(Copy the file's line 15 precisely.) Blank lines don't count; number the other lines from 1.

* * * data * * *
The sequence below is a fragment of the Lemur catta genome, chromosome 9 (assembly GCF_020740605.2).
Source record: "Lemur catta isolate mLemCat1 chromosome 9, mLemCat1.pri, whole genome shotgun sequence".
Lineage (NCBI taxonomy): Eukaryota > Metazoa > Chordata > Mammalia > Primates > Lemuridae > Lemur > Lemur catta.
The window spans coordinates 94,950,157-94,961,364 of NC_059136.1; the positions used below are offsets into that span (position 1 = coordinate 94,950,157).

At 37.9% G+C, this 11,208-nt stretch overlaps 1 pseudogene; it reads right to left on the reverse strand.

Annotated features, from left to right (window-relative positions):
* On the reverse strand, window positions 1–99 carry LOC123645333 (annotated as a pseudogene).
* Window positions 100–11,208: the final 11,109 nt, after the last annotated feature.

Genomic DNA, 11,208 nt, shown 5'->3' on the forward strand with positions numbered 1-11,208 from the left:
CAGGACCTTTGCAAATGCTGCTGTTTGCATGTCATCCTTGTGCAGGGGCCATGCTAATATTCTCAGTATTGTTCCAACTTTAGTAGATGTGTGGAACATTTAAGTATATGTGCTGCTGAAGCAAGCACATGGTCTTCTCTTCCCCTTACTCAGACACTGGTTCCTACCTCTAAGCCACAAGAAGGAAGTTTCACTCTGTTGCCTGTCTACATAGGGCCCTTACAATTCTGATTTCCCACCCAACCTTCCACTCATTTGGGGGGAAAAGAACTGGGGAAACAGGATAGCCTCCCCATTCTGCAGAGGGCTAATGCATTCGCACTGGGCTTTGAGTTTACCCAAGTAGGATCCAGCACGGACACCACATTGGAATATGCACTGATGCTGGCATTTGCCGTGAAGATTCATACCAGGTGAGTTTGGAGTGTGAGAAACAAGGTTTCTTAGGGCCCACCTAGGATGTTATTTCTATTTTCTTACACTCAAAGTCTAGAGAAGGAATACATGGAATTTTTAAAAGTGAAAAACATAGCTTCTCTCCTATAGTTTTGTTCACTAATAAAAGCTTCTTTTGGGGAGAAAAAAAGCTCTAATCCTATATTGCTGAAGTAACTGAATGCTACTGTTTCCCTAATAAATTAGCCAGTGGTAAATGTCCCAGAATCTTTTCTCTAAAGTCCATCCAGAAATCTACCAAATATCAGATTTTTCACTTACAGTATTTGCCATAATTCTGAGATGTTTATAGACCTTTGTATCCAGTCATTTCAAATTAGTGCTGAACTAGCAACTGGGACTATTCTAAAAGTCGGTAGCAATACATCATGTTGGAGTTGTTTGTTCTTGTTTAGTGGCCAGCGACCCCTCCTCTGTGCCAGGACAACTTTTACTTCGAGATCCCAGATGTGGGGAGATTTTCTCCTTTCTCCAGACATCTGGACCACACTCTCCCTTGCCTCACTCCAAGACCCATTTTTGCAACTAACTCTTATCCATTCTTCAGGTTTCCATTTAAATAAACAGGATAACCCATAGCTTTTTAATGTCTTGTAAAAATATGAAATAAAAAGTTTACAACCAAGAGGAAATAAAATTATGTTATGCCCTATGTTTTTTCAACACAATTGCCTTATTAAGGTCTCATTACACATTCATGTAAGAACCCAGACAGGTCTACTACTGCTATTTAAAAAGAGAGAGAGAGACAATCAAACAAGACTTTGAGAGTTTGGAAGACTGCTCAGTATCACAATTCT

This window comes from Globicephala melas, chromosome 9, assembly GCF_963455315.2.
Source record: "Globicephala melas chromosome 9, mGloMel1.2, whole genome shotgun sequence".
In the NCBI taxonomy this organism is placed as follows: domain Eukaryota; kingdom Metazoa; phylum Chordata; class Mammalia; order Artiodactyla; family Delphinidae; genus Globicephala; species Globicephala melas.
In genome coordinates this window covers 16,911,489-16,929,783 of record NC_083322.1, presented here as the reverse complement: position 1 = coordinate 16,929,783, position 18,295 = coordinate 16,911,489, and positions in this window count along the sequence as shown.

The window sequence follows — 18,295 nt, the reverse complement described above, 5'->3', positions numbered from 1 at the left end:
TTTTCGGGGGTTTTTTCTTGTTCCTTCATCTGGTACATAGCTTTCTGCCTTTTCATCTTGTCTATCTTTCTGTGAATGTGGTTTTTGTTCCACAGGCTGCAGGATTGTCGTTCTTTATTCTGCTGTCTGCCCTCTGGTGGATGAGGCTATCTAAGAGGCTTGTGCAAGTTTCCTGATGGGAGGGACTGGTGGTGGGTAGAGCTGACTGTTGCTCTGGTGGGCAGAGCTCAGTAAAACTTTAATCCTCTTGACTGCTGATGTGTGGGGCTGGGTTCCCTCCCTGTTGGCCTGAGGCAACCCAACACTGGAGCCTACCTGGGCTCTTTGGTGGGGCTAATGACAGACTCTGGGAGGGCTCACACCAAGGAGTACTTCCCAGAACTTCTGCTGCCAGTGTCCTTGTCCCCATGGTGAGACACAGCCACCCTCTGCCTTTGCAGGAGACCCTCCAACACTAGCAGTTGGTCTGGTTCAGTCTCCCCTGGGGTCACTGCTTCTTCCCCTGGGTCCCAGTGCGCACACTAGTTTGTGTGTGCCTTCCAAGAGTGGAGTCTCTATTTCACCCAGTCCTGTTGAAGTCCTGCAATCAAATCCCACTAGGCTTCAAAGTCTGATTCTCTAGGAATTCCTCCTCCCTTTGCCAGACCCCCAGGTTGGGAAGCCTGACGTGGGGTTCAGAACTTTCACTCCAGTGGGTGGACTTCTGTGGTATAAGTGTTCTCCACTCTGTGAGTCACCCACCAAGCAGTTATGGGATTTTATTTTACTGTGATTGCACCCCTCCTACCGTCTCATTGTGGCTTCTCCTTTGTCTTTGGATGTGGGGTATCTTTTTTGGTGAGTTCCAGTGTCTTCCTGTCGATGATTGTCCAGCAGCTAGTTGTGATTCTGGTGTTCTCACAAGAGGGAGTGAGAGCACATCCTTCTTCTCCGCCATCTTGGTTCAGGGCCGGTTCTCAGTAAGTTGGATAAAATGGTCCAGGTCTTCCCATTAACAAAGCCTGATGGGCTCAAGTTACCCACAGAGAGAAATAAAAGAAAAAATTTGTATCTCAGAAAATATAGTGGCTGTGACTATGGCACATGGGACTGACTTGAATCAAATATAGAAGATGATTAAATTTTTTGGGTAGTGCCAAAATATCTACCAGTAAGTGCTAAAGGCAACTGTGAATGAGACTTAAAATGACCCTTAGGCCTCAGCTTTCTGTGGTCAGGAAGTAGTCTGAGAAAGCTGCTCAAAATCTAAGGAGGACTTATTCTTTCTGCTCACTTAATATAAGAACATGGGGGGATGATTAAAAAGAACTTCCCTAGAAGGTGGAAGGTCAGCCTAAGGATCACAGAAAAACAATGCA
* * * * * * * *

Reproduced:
The window sequence follows — 18,295 nt, the reverse complement described above, 5'->3', positions numbered from 1 at the left end: